The Bishop of Waterford and Lismore, Alphonsus Cullinan, has withdrawn accusations made earlier this week against the Sunday World newspaper that it published a "wholly incorrect" report which "seriously impugned" the good name and reputation of a senior priest of the diocese.
A Catholic Church spokesman told RTÉ News that this evening's statement by the diocese retracting a news release of last Tuesday was issued following legal representations by the newspaper to the church.
The spokesman said the Sunday World agreed not to take any further legal action if the retraction was published.
The story at the centre of the dispute was written by Patrick O'Connell and published last Sunday 5 August.
It related to the case of Bartholomew Prendergast.
This evening's agreed statement said that in the course of the article, the Sunday World reported that Canon Brendan Crowley, had referred Prendergast to a psychiatrist.
The statement added that the diocese "was concerned that the report could potentially be interpreted to suggest that Canon Crowley knew of (Prendergast's) abusive behaviour.
"While the news report by Patrick O'Connell is wholly factually correct any possible interpretation that Fr Crowley had any knowledge of this behaviour is not correct as is clear from his reported statements to that effect."
In the statement, the diocese reiterates its categorical statement of earlier this week that Canon Crowley was never informed, nor had any knowledge, of the abuse that Prendergast's victims endured as children.
It continues "Canon Crowley, in a signed statement to An Garda Síochána in the course of its investigation, declared that Mr Prendergast, his wife, Patricia, together with Patricia's parents, came to see him in 1984 to discuss a problem.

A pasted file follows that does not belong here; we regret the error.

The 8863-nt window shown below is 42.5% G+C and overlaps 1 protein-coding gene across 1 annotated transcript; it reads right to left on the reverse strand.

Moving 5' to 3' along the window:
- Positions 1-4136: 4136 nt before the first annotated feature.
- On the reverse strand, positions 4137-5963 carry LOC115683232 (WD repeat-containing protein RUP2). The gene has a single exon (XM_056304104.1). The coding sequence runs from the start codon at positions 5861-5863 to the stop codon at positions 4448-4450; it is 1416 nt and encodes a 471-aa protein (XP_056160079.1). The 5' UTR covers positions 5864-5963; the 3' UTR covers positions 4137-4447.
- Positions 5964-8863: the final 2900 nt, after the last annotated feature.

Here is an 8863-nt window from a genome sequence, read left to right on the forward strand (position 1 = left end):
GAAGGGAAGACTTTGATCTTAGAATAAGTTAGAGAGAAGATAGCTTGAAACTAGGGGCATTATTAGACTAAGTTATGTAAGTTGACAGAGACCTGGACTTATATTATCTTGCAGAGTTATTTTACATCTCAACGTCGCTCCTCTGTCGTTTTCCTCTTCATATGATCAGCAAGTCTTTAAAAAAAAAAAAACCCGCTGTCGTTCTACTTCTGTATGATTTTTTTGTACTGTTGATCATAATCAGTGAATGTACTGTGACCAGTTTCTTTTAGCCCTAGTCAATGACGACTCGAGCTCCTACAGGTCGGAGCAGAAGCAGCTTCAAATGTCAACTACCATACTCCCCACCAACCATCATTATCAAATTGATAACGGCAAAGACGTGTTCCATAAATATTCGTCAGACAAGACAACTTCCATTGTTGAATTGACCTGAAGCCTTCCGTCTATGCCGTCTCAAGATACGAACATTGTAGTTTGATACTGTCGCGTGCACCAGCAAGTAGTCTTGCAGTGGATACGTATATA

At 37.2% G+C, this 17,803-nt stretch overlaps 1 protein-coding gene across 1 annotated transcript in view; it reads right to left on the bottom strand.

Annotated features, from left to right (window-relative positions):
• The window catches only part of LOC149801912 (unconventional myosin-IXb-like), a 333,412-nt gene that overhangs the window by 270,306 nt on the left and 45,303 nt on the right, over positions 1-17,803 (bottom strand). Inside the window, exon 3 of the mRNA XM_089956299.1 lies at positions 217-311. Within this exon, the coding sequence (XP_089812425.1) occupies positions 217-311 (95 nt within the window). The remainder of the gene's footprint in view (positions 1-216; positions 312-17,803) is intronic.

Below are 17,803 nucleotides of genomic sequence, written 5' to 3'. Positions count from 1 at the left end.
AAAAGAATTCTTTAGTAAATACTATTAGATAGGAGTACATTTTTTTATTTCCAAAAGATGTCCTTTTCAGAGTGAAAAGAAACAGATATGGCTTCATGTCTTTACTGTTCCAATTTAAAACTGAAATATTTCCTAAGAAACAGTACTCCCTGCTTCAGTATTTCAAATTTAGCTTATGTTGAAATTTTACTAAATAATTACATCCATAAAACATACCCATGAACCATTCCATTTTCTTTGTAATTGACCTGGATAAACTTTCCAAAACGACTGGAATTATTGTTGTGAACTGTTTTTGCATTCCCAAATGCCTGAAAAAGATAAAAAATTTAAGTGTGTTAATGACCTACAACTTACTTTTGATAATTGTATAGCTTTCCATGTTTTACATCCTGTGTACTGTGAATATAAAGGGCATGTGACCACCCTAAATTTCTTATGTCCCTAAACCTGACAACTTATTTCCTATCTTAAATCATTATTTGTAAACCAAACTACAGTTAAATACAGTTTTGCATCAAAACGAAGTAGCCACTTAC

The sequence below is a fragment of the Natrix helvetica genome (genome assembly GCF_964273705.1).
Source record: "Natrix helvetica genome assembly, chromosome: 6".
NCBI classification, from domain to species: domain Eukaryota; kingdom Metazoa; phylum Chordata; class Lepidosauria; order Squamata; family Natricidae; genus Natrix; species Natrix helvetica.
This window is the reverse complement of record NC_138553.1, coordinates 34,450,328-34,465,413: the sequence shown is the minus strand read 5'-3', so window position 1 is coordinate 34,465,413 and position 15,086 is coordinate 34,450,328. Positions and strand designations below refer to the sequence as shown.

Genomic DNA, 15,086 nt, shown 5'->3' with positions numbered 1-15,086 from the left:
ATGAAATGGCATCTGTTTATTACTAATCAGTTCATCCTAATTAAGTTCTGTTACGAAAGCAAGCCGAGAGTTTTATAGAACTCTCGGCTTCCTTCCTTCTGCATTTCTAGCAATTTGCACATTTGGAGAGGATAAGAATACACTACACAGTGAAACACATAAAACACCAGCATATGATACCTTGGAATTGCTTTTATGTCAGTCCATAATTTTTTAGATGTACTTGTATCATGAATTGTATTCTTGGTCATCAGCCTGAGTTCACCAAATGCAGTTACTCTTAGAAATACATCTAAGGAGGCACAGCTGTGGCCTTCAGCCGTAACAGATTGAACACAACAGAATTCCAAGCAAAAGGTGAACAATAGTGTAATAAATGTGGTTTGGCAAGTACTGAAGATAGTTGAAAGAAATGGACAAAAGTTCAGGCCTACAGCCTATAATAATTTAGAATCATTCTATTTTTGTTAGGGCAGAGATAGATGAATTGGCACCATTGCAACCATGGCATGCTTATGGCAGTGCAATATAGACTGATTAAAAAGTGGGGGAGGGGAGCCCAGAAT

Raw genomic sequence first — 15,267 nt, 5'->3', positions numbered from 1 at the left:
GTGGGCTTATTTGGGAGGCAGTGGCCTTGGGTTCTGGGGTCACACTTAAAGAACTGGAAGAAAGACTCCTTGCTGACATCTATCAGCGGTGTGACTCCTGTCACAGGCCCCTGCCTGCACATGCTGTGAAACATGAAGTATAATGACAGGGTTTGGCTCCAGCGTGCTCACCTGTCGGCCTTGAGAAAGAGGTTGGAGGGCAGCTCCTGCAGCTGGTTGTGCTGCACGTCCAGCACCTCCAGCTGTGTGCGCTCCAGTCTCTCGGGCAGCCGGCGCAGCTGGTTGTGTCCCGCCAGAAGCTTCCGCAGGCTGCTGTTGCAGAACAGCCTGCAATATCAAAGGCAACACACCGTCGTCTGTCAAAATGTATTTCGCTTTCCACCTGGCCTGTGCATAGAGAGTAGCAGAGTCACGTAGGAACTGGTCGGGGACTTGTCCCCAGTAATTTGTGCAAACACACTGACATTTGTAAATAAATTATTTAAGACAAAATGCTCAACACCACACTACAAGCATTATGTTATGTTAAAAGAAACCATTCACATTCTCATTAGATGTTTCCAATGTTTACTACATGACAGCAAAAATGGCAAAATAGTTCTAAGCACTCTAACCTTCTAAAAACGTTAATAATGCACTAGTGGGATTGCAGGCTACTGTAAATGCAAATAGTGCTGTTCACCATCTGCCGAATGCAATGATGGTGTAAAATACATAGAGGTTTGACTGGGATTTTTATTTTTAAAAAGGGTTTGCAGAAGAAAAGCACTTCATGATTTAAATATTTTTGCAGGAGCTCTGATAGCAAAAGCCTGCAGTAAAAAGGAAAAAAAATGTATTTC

"As the issue was beyond his competence, Canon Crowley referred them to Mr Jim Morrison, psychiatrist with the South Eastern Health Board at that time.
"At no point in the meeting was the issue of child abuse discussed nor was it disclosed that Mr Prendergast was abusing children.
"Canon Crowley had no knowledge whatsoever that Mr Prendergast posed a threat to children.
"The issue that was discussed had nothing to do with child abuse."
The diocese extended its "sincere sympathy to Stephanie Hickey and her sister Deirdre, as well as to the other unnamed victim, all of whom suffered horrendous abuse perpetrated by Mr Prendergast."
It also reiterated that the diocese's safeguarding policy is fully compliant with policies set down by the National Board for Safeguarding Children and the Catholic Church in Ireland.
Amongst other standards, this means in practice that all issues of child safeguarding that may arise are reported immediately to the civil authorities.
On 30 July last, 65-year-old Bartholomew Prendergast, from Dungarvan, Co Waterford, pleaded guilty to charges of rape and sexual abuse of three young girls in the 1980s.
Prendergast, who is also known as Bart or Batty is to be sentenced in November.